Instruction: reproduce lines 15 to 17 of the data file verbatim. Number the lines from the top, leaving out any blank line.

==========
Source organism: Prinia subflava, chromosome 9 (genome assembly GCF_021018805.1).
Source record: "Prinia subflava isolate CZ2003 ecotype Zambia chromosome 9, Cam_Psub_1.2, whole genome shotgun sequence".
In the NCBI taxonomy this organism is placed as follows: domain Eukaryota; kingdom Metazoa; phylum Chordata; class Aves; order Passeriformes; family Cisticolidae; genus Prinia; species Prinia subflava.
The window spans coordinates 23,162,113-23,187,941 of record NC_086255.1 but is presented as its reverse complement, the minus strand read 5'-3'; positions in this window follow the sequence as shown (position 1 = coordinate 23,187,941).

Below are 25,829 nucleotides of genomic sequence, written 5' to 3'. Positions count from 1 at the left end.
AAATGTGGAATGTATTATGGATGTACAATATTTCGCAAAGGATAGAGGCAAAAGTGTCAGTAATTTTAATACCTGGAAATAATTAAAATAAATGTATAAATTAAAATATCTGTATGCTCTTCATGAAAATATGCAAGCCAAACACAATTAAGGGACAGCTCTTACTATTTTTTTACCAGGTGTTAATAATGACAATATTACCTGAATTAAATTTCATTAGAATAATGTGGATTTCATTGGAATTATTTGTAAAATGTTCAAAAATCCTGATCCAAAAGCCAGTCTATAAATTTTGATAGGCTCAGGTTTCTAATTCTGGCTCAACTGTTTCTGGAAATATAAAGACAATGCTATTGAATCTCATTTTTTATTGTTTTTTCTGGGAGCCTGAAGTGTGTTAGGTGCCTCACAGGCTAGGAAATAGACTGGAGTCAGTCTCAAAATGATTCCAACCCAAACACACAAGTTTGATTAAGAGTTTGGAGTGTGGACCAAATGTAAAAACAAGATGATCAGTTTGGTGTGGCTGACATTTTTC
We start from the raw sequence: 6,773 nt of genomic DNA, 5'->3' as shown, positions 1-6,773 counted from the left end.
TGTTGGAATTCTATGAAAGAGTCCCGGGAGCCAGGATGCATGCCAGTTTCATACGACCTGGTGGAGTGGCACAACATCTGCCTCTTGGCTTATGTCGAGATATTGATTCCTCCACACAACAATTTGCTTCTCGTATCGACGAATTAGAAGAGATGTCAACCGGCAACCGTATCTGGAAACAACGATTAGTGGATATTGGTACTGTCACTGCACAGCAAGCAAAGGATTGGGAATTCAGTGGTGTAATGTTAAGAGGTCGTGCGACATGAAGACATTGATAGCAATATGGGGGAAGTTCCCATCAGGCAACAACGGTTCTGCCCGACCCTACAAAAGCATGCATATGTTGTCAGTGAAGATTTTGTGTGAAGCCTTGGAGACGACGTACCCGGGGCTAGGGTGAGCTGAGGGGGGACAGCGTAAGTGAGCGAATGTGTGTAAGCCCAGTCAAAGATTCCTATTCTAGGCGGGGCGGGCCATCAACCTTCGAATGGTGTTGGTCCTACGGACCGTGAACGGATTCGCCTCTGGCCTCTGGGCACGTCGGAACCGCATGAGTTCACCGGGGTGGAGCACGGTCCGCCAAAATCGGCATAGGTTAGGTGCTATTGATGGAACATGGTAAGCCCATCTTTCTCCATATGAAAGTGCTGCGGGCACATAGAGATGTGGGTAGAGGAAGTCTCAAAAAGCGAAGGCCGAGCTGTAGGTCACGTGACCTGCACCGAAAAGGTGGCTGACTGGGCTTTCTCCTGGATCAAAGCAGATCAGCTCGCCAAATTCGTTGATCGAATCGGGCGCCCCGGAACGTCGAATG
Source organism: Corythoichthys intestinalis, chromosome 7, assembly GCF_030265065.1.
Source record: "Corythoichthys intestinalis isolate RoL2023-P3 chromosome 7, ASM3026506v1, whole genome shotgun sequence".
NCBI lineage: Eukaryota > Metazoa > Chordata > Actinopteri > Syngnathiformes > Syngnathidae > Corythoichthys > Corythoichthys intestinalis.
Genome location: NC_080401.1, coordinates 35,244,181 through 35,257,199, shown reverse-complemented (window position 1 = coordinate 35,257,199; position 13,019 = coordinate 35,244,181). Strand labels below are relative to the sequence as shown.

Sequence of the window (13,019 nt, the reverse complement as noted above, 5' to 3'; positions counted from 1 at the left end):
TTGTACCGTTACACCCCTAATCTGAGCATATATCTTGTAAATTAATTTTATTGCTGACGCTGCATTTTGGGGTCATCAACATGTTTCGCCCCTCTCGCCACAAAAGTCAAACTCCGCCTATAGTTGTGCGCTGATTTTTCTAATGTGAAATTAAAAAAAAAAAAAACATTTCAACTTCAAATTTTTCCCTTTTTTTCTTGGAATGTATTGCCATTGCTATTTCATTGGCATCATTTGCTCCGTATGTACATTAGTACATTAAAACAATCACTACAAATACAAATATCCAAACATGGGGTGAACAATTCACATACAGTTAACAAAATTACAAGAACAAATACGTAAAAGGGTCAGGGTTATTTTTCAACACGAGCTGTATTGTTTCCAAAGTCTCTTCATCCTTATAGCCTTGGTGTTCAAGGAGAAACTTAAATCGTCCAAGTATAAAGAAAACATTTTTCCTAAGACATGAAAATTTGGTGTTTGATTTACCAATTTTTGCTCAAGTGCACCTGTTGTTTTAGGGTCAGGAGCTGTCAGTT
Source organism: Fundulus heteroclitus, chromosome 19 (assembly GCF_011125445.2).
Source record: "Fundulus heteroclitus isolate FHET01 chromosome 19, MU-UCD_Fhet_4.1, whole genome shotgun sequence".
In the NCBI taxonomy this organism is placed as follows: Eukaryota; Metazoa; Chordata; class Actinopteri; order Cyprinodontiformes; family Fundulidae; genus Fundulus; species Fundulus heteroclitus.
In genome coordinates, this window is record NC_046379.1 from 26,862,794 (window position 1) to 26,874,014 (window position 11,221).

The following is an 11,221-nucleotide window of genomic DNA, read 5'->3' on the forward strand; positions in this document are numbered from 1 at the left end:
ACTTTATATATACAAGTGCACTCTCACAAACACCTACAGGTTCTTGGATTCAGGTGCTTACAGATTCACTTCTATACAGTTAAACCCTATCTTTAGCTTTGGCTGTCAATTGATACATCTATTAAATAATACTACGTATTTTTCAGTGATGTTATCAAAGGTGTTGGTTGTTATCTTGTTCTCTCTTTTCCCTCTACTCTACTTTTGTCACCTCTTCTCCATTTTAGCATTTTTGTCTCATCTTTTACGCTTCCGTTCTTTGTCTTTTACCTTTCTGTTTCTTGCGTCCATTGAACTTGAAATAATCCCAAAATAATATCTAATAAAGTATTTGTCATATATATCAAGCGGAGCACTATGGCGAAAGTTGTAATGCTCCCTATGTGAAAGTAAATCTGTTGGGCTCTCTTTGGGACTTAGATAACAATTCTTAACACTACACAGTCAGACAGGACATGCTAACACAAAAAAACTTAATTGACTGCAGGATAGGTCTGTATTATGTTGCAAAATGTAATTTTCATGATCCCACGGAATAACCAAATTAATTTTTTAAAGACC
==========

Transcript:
Source organism: Fundulus heteroclitus, chromosome 19 (assembly GCF_011125445.2).
Source record: "Fundulus heteroclitus isolate FHET01 chromosome 19, MU-UCD_Fhet_4.1, whole genome shotgun sequence".
In the NCBI taxonomy this organism is placed as follows: Eukaryota; Metazoa; Chordata; class Actinopteri; order Cyprinodontiformes; family Fundulidae; genus Fundulus; species Fundulus heteroclitus.